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Birding in Spain

by Margo Hearne

Rain has not fallen on Spain's Andalucian plains since 1988. Many of the rivers which run into the Mediterranean Sea have dried up completely and the Sierra mountains have not been dusted with snow for many years. In Spain, you have to travel a long way to see a shorebird.

One of the greatest tragedy's occurring in Europe today is the draining of the Donana, the Donana is the estuary of the Guadalquiver River which joins the Atlantic on Spain's south coast. Once one of the richest estuaries in Europe, teeming with migrant and overwintering birds, over the years it has been drained and almost all turned into farm land. While some members of the European Union are trying to preserve what is left of the Donana, Spanish farmers continue to drain and dam the wetlands. International pressure is helping to preserve some of the remaining estuary, and many people are boycotting Spanish strawberries and also boycotting 'anything French' because of the French governments nuclear testing policies.

While in Spain visiting my brother, I took the opportunity to explore the country and find new birds. From his little bungalow near Malaga, on the Costa del Sol, we could see Gannets and Terns dive into the Mediterranean and feed busily close to shore. While it appeared a lively, busy sea it has changed considerably since my last visit in the late '60's. Once the sea was clear and blue with rose-pink evening reflections, it now has a foreboding line of shadow on the horizon, hordes of tourists have left their mark, with littered beaches and half-finished hotels, large freighters constantly move towards the Straits of Gibraltar their smoke-stacks adding a black smudge to the darkening horizon line.

Onshore in the hedges around the buildings small Robins and Sardinian Warblers feed and in the higher palm trees scattered about, hundreds of Spotless Starlings and House Sparrows chirp and chatter throughout the day. We were often saddened to see wild birds like Goldfinches and Greenfinches in cages outside shops. We had thought it was no longer allowed.

My brother and I took many detours up into the hills to the small white villages to look for perching birds. Often the subtle yellows and greens of European Warblers were difficult to identify and it was always a joy when a brilliant, clearly marked Black Redstart or Stonechat appeared. Our most exciting bird sighting was a Blue Rock Thrush sighted in the hills behind a small village. Goats grazed in the apparently barren meadows, their mellow bells tock-tocking in the quiet afternoon heat as we scrambled down a steep hillside to get a better look at the bird. It was dark blue, about the size of an American Robin, and, of course, it disappeared as we got a little closer.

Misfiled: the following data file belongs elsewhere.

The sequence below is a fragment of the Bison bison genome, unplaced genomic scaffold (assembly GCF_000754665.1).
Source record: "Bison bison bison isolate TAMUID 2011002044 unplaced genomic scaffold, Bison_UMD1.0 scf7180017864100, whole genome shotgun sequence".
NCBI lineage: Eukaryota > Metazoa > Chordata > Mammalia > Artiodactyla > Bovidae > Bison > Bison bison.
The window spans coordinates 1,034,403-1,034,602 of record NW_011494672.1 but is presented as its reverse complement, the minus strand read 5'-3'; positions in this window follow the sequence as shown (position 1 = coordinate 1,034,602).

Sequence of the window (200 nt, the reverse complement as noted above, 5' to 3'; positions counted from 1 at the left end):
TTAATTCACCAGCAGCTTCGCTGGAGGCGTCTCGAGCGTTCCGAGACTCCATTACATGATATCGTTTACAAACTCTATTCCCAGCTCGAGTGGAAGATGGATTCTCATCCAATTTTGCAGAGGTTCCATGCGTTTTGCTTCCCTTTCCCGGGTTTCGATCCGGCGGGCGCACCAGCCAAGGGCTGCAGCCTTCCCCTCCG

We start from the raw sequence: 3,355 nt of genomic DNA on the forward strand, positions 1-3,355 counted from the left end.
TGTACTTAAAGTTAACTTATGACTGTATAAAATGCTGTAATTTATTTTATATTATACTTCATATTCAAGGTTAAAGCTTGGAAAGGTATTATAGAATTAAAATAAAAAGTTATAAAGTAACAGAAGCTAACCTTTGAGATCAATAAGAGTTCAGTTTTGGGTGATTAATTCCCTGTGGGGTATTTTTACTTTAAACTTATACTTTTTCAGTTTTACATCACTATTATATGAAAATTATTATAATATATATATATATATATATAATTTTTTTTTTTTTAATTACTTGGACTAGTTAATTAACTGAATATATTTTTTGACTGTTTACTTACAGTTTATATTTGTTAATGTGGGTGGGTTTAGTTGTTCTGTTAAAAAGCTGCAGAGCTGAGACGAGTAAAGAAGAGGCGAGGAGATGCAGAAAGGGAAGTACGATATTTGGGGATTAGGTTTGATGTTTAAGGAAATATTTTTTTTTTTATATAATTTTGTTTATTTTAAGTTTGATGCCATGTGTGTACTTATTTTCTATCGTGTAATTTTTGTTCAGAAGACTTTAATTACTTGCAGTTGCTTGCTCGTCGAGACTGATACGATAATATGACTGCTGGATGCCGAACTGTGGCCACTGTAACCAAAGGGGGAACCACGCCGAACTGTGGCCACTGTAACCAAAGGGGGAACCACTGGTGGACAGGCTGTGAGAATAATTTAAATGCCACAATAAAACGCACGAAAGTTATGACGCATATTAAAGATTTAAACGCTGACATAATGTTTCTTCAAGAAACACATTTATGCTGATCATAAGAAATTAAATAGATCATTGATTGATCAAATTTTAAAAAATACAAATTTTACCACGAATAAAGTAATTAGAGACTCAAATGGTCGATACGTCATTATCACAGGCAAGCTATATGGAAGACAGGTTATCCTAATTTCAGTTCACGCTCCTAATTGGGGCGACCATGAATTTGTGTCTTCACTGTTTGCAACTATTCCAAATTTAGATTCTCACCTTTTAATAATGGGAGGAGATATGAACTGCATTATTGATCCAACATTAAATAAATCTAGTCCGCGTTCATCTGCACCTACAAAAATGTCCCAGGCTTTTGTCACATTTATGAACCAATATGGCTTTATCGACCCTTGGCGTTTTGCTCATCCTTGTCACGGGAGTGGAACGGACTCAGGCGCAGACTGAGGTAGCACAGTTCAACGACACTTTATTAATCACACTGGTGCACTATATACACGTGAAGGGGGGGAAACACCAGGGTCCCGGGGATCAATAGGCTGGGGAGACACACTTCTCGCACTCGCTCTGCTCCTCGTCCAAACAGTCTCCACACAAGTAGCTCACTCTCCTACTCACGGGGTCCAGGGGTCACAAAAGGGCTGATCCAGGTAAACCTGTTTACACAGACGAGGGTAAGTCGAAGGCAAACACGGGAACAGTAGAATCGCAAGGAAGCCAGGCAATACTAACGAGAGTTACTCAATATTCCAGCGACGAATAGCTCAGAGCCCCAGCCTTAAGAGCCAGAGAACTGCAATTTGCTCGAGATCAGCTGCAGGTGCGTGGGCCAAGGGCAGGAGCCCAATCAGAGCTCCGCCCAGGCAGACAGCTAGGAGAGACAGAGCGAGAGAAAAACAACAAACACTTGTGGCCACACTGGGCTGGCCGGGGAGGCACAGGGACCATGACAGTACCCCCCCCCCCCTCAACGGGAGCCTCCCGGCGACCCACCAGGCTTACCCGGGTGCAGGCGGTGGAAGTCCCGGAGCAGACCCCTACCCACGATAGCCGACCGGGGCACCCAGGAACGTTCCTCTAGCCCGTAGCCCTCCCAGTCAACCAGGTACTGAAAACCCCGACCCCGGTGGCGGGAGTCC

On to the Donana estuary. As it was a six-hour journey to the Guadalquiver we decided to take the long route around, through Ronda in the Sierras and down into the Province of Cadiz, stopping to look for Larks in the dry, ploughed fields. We were approaching sherry country near Jerez and the flat lands and fields were cultivated, unlike the wild mountains we had just travelled through. We arrived in Sanlucar de Barrameda in the late afternoon and discovered a beautiful city where the river joins the sea. Time for a break, we sat beside the splashing fountain beneath the palms and sipped sherry and ate marinated olives.

Next morning we set out with the intention of discovering the Coto Donana Park Natural across the river from where we were staying, only to find out that the boat which takes 'touristas' didn't run on Sunday. Undeterred we drove north a few miles and parked beside a series of large impounded ponds which had been 'reclaimed' from the river. The sun, reflecting from the water, created a mirage-like image as we walked the dry, dusty paths between the ponds. The waters to our left shimmered in the heat and beyond the mirage a flock of Greater Flamingoes fed. These large birds, often parodied as plastic garden ornaments are truly beautiful. They move slowly, sweeping their sinuous neck through the water, their bodies the colour of a pale rose-pink summer sunrise. These are not birds I normally see in Delkatla and we spent a long time watching them feed.

In the nearby lagoons were a few ducks and the highest concentration of shorebirds I had yet to see in Spain. Godwits, Redshanks, Stints, and other shorebirds fed in the impounded salt-pans while a Little Egret stalked the edges. We had finally found a body of water with birds!

 

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